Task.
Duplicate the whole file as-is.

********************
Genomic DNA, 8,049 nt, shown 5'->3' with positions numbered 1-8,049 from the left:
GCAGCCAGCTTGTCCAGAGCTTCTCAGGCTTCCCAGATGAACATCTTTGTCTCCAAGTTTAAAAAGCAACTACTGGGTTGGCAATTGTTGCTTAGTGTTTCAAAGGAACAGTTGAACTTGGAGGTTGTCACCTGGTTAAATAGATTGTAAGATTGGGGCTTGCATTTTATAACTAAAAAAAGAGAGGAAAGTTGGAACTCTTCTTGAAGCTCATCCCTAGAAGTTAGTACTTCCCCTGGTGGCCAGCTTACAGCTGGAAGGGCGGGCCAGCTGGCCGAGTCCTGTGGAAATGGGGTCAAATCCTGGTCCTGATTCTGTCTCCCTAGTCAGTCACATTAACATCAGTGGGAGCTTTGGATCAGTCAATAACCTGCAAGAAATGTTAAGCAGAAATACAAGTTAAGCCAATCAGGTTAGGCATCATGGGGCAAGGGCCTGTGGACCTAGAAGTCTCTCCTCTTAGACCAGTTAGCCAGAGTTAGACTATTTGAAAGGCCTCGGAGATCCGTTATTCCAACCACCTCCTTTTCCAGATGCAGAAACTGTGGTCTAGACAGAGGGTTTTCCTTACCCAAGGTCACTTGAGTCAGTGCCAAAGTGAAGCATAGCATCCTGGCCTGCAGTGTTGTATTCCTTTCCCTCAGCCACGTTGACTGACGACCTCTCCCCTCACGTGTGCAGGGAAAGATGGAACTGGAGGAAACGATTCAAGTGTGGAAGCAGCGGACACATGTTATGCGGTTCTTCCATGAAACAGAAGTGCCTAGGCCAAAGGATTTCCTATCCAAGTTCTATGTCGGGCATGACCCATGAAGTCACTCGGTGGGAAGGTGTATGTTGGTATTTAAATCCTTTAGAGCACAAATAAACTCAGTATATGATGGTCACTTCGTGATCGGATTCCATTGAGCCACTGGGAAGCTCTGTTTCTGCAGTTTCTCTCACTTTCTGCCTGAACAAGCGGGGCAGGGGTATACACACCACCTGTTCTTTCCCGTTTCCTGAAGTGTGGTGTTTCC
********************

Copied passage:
Genomic DNA, 8,049 nt, shown 5'->3' with positions numbered 1-8,049 from the left:
GCAGCCAGCTTGTCCAGAGCTTCTCAGGCTTCCCAGATGAACATCTTTGTCTCCAAGTTTAAAAAGCAACTACTGGGTTGGCAATTGTTGCTTAGTGTTTCAAAGGAACAGTTGAACTTGGAGGTTGTCACCTGGTTAAATAGATTGTAAGATTGGGGCTTGCATTTTATAACTAAAAAAAGAGAGGAAAGTTGGAACTCTTCTTGAAGCTCATCCCTAGAAGTTAGTACTTCCCCTGGTGGCCAGCTTACAGCTGGAAGGGCGGGCCAGCTGGCCGAGTCCTGTGGAAATGGGGTCAAATCCTGGTCCTGATTCTGTCTCCCTAGTCAGTCACATTAACATCAGTGGGAGCTTTGGATCAGTCAATAACCTGCAAGAAATGTTAAGCAGAAATACAAGTTAAGCCAATCAGGTTAGGCATCATGGGGCAAGGGCCTGTGGACCTAGAAGTCTCTCCTCTTAGACCAGTTAGCCAGAGTTAGACTATTTGAAAGGCCTCGGAGATCCGTTATTCCAACCACCTCCTTTTCCAGATGCAGAAACTGTGGTCTAGACAGAGGGTTTTCCTTACCCAAGGTCACTTGAGTCAGTGCCAAAGTGAAGCATAGCATCCTGGCCTGCAGTGTTGTATTCCTTTCCCTCAGCCACGTTGACTGACGACCTCTCCCCTCACGTGTGCAGGGAAAGATGGAACTGGAGGAAACGATTCAAGTGTGGAAGCAGCGGACACATGTTATGCGGTTCTTCCATGAAACAGAAGTGCCTAGGCCAAAGGATTTCCTATCCAAGTTCTATGTCGGGCATGACCCATGAAGTCACTCGGTGGGAAGGTGTATGTTGGTATTTAAATCCTTTAGAGCACAAATAAACTCAGTATATGATGGTCACTTCGTGATCGGATTCCATTGAGCCACTGGGAAGCTCTGTTTCTGCAGTTTCTCTCACTTTCTGCCTGAACAAGCGGGGCAGGGGTATACACACCACCTGTTCTTTCCCGTTTCCTGAAGTGTGGTGTTTCC